The thing with Aaron Sorkin is, his writing is very distinctive. He’s another of those writers you recognize right off just by the way his characters talk and the rapid-fire pace he sets. (Joss Whedon’s dialogue is similarly very distinctive and I think for a lot of us even shaped in some ways our own language development, but the difference there is Joss found writers who could do that, too, to the style he set. Delegating!) Maybe he does a lot of his own writing because he’s not confident that anybody else can emulate that style, or maybe he’s just a control freak, whatever, but he can pull it off because he’s actually good. I’ve seen a few seasons of the West Wing, which I thought was great, and I was a HUGE Sports Night fan, and the fact that he did so much of it himself tells you that the guy’s talented. Like pretty much any show ever, problems crop up as the show goes on, and sometimes they’re big and sometimes they’re small… I thought Sports Night season 2 suffered when they started getting too much into the romance drama right away, but I will still slowly sink into the sea clutching that show to my bosom. As far as I can tell Sports Night was his first time writing episodic television (he has written by credit on 32 episodes out of 45) AND his first time as an executive producer (or producer of any kind). So you look at something like Sports Night, which is a comedy that still delivered on dramatic moments that if you bring them up right now, YEARS later, I will cry like a tiny child. The dialogue was snappy, the relationships were complex, there were terrific female characters… god there was that speech where Isaac absolutely fucking DISMANTLED Dan for comparing himself to Rosa Parks. Jesus that show was so fucking great. And THAT is why Aaron Sorkin can get away with it.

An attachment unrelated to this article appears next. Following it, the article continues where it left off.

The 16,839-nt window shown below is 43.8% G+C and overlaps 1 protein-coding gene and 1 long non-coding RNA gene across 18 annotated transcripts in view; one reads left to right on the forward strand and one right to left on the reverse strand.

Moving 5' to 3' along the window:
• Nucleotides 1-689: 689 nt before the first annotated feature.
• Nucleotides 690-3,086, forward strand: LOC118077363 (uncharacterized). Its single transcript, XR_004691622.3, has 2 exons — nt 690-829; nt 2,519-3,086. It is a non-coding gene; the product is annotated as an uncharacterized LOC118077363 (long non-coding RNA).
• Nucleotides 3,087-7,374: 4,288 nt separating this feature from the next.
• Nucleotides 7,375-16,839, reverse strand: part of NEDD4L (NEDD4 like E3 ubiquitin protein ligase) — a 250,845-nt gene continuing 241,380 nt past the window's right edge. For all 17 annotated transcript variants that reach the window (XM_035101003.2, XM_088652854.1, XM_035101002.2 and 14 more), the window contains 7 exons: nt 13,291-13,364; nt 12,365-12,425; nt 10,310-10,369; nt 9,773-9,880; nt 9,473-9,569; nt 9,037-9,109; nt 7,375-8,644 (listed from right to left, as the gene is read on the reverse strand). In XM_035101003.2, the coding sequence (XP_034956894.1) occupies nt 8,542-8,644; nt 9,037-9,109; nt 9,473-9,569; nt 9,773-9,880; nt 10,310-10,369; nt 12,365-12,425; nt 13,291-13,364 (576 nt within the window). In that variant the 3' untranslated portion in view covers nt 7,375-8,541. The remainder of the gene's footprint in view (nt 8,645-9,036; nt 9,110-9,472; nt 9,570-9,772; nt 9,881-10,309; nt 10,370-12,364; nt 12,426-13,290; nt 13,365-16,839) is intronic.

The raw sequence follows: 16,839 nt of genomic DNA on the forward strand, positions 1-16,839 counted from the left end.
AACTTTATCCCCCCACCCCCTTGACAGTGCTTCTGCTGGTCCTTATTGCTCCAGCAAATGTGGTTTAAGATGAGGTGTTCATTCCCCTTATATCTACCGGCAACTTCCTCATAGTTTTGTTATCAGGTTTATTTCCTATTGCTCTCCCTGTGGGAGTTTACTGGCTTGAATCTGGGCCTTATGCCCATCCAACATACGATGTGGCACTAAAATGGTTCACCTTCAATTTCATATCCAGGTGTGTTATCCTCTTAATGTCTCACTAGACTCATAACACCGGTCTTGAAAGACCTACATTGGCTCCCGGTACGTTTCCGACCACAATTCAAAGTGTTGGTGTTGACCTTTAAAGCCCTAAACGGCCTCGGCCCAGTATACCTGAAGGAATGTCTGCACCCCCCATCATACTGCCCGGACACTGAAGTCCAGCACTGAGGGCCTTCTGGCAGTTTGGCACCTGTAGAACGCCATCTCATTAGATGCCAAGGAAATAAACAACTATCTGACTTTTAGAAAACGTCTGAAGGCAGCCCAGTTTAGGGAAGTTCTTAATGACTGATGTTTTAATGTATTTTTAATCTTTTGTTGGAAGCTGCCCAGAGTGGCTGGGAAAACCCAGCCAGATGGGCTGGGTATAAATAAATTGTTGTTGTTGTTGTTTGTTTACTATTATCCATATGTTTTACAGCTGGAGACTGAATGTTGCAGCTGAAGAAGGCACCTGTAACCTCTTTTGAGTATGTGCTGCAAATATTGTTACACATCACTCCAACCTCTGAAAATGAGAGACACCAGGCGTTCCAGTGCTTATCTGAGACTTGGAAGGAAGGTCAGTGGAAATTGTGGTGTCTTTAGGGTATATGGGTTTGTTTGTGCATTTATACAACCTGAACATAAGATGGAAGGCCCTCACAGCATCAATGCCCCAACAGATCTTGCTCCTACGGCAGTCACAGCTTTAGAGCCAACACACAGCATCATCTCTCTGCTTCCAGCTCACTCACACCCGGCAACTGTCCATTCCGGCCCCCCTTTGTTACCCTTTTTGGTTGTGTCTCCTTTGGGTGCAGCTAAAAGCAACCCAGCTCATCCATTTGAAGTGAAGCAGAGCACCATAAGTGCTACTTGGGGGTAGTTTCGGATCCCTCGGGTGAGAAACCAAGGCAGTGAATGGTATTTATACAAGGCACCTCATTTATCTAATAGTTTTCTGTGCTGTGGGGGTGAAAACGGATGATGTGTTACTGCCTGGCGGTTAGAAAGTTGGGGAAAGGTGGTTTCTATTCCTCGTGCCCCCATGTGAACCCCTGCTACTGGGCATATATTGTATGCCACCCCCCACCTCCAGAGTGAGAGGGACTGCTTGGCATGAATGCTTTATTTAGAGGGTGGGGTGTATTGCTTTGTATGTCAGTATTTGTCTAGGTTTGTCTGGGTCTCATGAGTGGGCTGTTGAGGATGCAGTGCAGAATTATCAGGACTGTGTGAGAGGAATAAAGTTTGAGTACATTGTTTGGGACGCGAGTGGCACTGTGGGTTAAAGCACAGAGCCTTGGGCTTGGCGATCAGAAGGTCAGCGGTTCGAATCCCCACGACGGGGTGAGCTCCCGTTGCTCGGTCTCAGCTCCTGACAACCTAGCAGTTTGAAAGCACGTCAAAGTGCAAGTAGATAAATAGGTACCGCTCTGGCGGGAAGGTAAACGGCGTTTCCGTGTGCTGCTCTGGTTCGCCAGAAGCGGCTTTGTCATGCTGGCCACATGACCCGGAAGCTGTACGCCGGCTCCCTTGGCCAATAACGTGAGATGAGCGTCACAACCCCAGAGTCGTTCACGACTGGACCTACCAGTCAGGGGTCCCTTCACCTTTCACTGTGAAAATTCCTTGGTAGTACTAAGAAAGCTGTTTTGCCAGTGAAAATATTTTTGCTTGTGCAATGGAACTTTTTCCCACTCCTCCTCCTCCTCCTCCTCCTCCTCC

Several people have also mentioned J. Michael Straczynski, who produced Babylon 5 and as far as I can tell has writer credit about 100 episodes just of B5 and Crusade, not to mention B5 movies, and other movies, and all sorts of stuff. But as those folks have also mentioned, JMS was obsessive about pre-planning for things like actor exits, he had a very comprehensive show bible, he’d mapped out the storyline for like five years in advance… there are still places that you can see he was scrambling to meet the daily challenges of producing television and had to change direction in a hurry, but he also went in prepared to be flexible, and while we’re talking experience, the guy had already been working in television for a long time; he’d worked on some seriously popular projects like the 1980s Twilight Zone, Jake and the Fatman, Murder She Wrote, He-Man, She-Ra… shit, the guy literally wrote the book on screenwriting. :D